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Movie Review: Factotum

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Matt Dillon has had moved in a very positive direction the past couple of years, especially when his role in Crash reestablished his legitimacy as a Hollywood star. Dillon's newest endeavor has attracted Oscar buzz for quite some time now as he portrays a character that many people believe to be the alter ego of writer Charles Bukowski. While Dillon's performance was as complete and precise as anyone could ask, anyone who is familiar with Bukowski's work knows that Dillon was required to portray the role of an alcoholic jerk.

Factotum follows the path of Henry Chinaski (Matt Dillon), a cynical and sarcastic drunk through both professional and romantic endeavors. Henry finds himself passing through job after job and woman after woman without ever finding satisfaction, other then meeting his own expectations of disappointment. While passing through life with a nonchalant swagger, Henry documents his sorrows within a series of short stories.

Matt Dillon has found great success in portraying negative characters. While his performance was dead on, the ability to play a sarcastic drunk is not one that I would qualify as a skill or trade. The film was mildly entertaining but mostly slow and drawn out. The only source of entertainment came from Henry's cynical commentary made throughout the film. The character of Henry Chinaski, much like the film, is comparable to the black sheep uncle of a family … amusing and disappointing, but mostly just unnecessary.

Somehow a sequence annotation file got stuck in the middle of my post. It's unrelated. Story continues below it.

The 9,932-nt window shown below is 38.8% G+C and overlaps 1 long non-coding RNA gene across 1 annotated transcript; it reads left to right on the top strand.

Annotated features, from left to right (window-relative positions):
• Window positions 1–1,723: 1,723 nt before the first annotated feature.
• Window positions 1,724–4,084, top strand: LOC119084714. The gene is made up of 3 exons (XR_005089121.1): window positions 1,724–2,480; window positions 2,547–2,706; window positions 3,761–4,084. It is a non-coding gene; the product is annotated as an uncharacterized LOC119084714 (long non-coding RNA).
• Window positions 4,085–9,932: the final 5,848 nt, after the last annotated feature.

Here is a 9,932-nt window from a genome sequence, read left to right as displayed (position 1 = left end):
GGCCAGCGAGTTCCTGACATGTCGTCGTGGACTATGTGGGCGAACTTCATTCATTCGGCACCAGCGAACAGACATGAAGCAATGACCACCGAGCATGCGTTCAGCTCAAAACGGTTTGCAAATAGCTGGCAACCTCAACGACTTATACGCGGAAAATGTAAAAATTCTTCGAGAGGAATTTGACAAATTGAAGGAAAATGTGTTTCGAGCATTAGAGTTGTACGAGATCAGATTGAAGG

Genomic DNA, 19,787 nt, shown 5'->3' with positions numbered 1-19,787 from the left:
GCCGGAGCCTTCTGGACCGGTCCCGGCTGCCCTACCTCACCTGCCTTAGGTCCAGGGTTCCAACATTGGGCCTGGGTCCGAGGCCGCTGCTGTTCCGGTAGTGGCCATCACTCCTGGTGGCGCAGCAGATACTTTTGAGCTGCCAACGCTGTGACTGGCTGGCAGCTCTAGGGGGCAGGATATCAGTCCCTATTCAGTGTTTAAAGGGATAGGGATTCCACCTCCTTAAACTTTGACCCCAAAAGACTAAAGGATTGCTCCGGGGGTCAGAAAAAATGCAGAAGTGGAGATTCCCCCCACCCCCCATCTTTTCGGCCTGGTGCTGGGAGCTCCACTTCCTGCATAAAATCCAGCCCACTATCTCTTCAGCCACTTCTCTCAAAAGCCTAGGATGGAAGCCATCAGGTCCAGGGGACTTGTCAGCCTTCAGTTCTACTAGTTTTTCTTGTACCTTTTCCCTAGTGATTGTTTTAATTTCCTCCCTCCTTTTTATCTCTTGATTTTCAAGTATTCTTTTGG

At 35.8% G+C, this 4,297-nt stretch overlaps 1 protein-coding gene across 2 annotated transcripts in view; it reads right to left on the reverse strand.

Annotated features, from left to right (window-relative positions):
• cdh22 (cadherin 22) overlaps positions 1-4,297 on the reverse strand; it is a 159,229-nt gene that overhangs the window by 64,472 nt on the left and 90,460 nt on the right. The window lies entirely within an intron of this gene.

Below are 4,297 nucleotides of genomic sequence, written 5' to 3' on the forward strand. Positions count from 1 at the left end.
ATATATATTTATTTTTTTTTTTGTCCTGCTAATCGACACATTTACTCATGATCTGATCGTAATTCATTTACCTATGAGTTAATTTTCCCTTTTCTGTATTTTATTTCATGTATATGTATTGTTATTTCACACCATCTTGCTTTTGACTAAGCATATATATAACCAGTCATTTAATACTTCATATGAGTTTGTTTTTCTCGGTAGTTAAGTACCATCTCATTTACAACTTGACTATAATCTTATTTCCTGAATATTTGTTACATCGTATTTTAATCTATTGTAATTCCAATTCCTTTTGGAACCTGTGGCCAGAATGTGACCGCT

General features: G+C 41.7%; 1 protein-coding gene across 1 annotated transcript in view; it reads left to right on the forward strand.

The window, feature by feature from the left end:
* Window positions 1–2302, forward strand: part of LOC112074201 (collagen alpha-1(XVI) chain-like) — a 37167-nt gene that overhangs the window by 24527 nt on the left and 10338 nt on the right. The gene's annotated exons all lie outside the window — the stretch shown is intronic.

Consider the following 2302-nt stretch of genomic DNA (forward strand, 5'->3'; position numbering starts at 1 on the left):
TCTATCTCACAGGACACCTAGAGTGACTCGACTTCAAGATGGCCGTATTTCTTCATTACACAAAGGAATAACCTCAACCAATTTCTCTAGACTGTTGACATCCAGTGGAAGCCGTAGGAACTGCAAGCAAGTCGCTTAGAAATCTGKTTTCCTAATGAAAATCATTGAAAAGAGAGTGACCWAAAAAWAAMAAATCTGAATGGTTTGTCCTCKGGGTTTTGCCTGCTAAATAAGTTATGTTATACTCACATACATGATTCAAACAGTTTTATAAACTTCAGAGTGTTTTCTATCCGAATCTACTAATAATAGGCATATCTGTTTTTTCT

When it came time for the credits to roll, I found myself both disappointed and confused. After seeing a movie that seems to have no plot, besides showing how depressing life can be, some type of conclusion would provide mild gratification, if any. Factotum follows in the footsteps of films such as About Schmidt and American Splendor, meaning that while these films were heavily anchored by a masterful lead performance they still fell short in the entertainment category.

Release Date: August 18, 2006

Final Grade: C-

The Upside: Humorous commentary throughout the film from Dillon.

The Downside: Feels like a film without an ending.

On the Side: Sean Penn was the first choice for the role of Henry Chinaski.

Brian Gibson is the Associate Editor of Film School Rejects

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  • I simply have never understood the fascination with Bukowski. He certainly had no life skill to write about. Maybe reading Bukowski makes people feel better about their own sorry-ass lives in comparison. Why do we enjoy witnessing the degradation of another person’s life vicariously? Having been forced to witness a bit of that life as a child because of my father, I can honestly say there is no illumination in alcoholism. We romanticize the literate drunk, but they also leave a trail of devastation in their wake.